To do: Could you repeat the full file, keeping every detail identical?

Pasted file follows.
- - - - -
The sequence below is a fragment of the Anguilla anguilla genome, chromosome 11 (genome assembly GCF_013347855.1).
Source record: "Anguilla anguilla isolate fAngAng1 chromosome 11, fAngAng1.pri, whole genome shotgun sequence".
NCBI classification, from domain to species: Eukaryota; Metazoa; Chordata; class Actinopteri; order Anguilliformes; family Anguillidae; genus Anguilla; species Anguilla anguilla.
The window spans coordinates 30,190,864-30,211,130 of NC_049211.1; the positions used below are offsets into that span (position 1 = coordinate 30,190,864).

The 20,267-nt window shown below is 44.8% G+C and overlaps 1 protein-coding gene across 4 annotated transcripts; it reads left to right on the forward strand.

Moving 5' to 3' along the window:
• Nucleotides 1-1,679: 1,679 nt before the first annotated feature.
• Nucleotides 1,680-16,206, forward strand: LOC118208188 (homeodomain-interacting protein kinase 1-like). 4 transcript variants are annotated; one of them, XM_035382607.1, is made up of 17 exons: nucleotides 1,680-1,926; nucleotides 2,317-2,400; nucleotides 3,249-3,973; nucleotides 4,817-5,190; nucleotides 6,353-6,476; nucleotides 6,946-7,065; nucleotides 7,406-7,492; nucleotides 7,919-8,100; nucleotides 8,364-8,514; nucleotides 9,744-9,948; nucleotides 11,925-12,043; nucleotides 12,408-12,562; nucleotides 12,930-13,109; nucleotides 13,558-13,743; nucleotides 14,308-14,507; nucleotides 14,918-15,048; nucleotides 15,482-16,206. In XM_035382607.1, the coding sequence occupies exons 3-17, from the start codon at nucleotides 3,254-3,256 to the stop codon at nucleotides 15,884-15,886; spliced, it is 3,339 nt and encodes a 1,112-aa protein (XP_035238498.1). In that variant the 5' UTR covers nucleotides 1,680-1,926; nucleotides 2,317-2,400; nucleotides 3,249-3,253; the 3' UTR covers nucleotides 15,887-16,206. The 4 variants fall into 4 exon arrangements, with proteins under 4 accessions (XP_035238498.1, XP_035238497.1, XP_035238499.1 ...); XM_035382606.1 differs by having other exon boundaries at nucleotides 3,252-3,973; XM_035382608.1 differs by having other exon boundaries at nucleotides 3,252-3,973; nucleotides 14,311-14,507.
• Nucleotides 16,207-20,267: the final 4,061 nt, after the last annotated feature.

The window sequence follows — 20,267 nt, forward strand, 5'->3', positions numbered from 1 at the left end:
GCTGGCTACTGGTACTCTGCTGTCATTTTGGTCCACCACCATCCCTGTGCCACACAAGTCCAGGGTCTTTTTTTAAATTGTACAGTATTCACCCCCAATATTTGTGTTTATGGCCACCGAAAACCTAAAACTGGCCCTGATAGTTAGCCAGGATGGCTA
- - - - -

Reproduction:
The sequence below is a fragment of the Anguilla anguilla genome, chromosome 11 (genome assembly GCF_013347855.1).
Source record: "Anguilla anguilla isolate fAngAng1 chromosome 11, fAngAng1.pri, whole genome shotgun sequence".
NCBI classification, from domain to species: Eukaryota; Metazoa; Chordata; class Actinopteri; order Anguilliformes; family Anguillidae; genus Anguilla; species Anguilla anguilla.
The window spans coordinates 30,190,864-30,211,130 of NC_049211.1; the positions used below are offsets into that span (position 1 = coordinate 30,190,864).

The 20,267-nt window shown below is 44.8% G+C and overlaps 1 protein-coding gene across 4 annotated transcripts; it reads left to right on the forward strand.

Moving 5' to 3' along the window:
• Nucleotides 1-1,679: 1,679 nt before the first annotated feature.
• Nucleotides 1,680-16,206, forward strand: LOC118208188 (homeodomain-interacting protein kinase 1-like). 4 transcript variants are annotated; one of them, XM_035382607.1, is made up of 17 exons: nucleotides 1,680-1,926; nucleotides 2,317-2,400; nucleotides 3,249-3,973; nucleotides 4,817-5,190; nucleotides 6,353-6,476; nucleotides 6,946-7,065; nucleotides 7,406-7,492; nucleotides 7,919-8,100; nucleotides 8,364-8,514; nucleotides 9,744-9,948; nucleotides 11,925-12,043; nucleotides 12,408-12,562; nucleotides 12,930-13,109; nucleotides 13,558-13,743; nucleotides 14,308-14,507; nucleotides 14,918-15,048; nucleotides 15,482-16,206. In XM_035382607.1, the coding sequence occupies exons 3-17, from the start codon at nucleotides 3,254-3,256 to the stop codon at nucleotides 15,884-15,886; spliced, it is 3,339 nt and encodes a 1,112-aa protein (XP_035238498.1). In that variant the 5' UTR covers nucleotides 1,680-1,926; nucleotides 2,317-2,400; nucleotides 3,249-3,253; the 3' UTR covers nucleotides 15,887-16,206. The 4 variants fall into 4 exon arrangements, with proteins under 4 accessions (XP_035238498.1, XP_035238497.1, XP_035238499.1 ...); XM_035382606.1 differs by having other exon boundaries at nucleotides 3,252-3,973; XM_035382608.1 differs by having other exon boundaries at nucleotides 3,252-3,973; nucleotides 14,311-14,507.
• Nucleotides 16,207-20,267: the final 4,061 nt, after the last annotated feature.

The window sequence follows — 20,267 nt, forward strand, 5'->3', positions numbered from 1 at the left end:
GCTGGCTACTGGTACTCTGCTGTCATTTTGGTCCACCACCATCCCTGTGCCACACAAGTCCAGGGTCTTTTTTTAAATTGTACAGTATTCACCCCCAATATTTGTGTTTATGGCCACCGAAAACCTAAAACTGGCCCTGATAGTTAGCCAGGATGGCTA